Guest Author - James Shea
A video game adaptation of the hit Nickelodeon series, "Avatar: The Last Airbender" is a decent game in its own right.
Following the TV series' storyline, the Avatar game's plotline focuses around a land where there are four types of elemental wielders, or "benders": Air, Fire, Water, and Earth. Each has its own nation; of them, Fire is the most aggressive. Declaring war on the Air nation, the Fire nation wiped out all of the Airbenders except the immature-but-powerful Avatar - their actual target - who was able to seal himself away for 100 years to avoid danger. After he awakes, he finds the world still imperiled by the Fire nation and he, himself, as the last person capable of bending Air. Now he must bring down the Fire nation before they can conquer the rest of the world.
In Avatar, you play as four different characters working as a group (though they may not all be present at the same time): Aang, the young Avatar and Airbender, Katara, a Waterbender who uses healing spells, Sokka, a Water-Nation warrior, and Haru, an Earthbender. Each has unique talents that need to be used both in battle and out of it. Each character has different equipment, combo attacks, and special attacks. Furthermore, some puzzles are solved by elemental bending; these require not only the proper character to be in your party, but also a short calligraphy-style minigame using the Wii remote.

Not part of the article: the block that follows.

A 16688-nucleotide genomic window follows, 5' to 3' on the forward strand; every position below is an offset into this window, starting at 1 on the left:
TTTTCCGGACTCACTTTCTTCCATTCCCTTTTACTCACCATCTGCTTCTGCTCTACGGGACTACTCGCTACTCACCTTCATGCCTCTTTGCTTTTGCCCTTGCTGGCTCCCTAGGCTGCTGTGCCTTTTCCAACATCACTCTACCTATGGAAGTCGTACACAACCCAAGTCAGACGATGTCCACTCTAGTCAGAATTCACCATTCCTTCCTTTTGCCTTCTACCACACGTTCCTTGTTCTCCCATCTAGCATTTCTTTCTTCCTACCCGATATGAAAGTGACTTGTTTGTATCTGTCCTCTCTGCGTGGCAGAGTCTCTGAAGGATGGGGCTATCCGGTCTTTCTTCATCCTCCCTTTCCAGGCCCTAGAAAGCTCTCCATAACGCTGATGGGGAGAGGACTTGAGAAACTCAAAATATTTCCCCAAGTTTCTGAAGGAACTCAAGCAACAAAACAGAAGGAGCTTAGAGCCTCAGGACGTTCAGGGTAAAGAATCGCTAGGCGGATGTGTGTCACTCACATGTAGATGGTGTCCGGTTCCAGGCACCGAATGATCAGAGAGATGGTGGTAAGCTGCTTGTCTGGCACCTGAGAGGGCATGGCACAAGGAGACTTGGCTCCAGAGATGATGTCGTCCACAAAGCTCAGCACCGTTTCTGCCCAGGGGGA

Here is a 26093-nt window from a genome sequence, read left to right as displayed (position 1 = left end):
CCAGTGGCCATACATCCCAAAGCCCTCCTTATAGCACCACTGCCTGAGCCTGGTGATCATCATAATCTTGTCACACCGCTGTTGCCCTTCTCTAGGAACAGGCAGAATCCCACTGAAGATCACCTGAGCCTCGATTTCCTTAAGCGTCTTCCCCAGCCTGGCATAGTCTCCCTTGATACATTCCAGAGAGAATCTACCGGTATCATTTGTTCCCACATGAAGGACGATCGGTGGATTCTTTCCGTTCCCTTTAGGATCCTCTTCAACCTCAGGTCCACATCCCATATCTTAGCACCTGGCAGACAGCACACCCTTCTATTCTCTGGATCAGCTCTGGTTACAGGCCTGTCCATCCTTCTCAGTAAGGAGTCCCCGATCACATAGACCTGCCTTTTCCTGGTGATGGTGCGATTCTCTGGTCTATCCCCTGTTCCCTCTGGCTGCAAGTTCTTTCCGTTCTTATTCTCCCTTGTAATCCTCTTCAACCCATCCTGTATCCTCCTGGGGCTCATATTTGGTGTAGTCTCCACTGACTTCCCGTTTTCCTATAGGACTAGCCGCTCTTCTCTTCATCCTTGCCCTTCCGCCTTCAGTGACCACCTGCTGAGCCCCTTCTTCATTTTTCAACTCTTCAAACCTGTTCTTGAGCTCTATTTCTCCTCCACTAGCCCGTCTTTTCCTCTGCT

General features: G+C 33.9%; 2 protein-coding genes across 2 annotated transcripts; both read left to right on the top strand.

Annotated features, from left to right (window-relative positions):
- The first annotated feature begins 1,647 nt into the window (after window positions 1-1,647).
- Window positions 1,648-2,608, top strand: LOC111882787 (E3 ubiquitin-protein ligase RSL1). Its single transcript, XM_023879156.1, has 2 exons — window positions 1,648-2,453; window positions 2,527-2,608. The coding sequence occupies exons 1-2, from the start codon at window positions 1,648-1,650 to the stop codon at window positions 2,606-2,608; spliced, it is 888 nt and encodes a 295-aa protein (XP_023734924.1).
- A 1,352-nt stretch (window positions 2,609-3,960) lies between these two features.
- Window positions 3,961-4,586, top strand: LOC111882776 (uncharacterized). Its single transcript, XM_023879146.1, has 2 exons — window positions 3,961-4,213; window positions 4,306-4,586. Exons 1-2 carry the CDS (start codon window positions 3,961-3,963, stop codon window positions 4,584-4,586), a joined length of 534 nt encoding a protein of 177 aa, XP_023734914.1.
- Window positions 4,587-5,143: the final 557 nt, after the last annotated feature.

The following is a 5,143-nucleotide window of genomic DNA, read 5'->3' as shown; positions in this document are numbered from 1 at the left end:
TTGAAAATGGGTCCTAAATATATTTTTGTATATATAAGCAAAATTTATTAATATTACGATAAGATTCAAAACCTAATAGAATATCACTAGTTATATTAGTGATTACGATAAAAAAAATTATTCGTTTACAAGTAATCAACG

Regular combat is a simple combination of normal attacks (done using the A button) and special attacks (done with a combined A button and Wii remote shake, depending on the attack). Occasional special videos for certain attacks and the party system spice things up a bit, but mostly it's fairly repetitive. However, it's nice to see that they're at least trying to use the Wii's features.
The graphics are done in a Cel-Shaded style. It's okay, but not the best example of it that I've seen. They seem a little less neat and clean than could have been done, though they're at least functional. The voice acting isn't great, but that's more because of the TV show than the game itself. The music is rare and barely noticeable when it is present.
As a whole, this game is a decent adaptation of the Avatar TV series. Even people not familiar with the series might want to pick it up and learn about it. But by itself, the game doesn't stand out much from other games of its genre.